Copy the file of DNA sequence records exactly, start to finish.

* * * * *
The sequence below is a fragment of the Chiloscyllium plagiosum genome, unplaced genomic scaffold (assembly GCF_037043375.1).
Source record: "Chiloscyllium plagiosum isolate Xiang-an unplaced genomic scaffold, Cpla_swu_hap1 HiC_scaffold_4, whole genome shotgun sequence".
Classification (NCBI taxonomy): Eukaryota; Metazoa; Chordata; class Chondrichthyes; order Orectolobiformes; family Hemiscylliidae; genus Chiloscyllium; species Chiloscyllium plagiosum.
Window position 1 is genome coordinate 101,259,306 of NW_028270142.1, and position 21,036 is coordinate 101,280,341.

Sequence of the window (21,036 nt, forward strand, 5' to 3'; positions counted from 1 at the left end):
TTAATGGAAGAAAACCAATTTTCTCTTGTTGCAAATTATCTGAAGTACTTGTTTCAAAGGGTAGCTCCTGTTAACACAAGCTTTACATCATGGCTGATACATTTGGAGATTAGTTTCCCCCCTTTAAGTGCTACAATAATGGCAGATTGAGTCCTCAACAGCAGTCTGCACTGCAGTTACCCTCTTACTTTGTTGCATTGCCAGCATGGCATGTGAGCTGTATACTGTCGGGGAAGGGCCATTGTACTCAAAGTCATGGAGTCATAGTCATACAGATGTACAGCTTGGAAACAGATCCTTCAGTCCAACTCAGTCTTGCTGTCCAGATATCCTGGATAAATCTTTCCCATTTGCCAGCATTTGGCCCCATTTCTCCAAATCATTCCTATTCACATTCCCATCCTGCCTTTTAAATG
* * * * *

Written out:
The sequence below is a fragment of the Chiloscyllium plagiosum genome, unplaced genomic scaffold (assembly GCF_037043375.1).
Source record: "Chiloscyllium plagiosum isolate Xiang-an unplaced genomic scaffold, Cpla_swu_hap1 HiC_scaffold_4, whole genome shotgun sequence".
Classification (NCBI taxonomy): Eukaryota; Metazoa; Chordata; class Chondrichthyes; order Orectolobiformes; family Hemiscylliidae; genus Chiloscyllium; species Chiloscyllium plagiosum.
Window position 1 is genome coordinate 101,259,306 of NW_028270142.1, and position 21,036 is coordinate 101,280,341.

Sequence of the window (21,036 nt, forward strand, 5' to 3'; positions counted from 1 at the left end):
TTAATGGAAGAAAACCAATTTTCTCTTGTTGCAAATTATCTGAAGTACTTGTTTCAAAGGGTAGCTCCTGTTAACACAAGCTTTACATCATGGCTGATACATTTGGAGATTAGTTTCCCCCCTTTAAGTGCTACAATAATGGCAGATTGAGTCCTCAACAGCAGTCTGCACTGCAGTTACCCTCTTACTTTGTTGCATTGCCAGCATGGCATGTGAGCTGTATACTGTCGGGGAAGGGCCATTGTACTCAAAGTCATGGAGTCATAGTCATACAGATGTACAGCTTGGAAACAGATCCTTCAGTCCAACTCAGTCTTGCTGTCCAGATATCCTGGATAAATCTTTCCCATTTGCCAGCATTTGGCCCCATTTCTCCAAATCATTCCTATTCACATTCCCATCCTGCCTTTTAAATG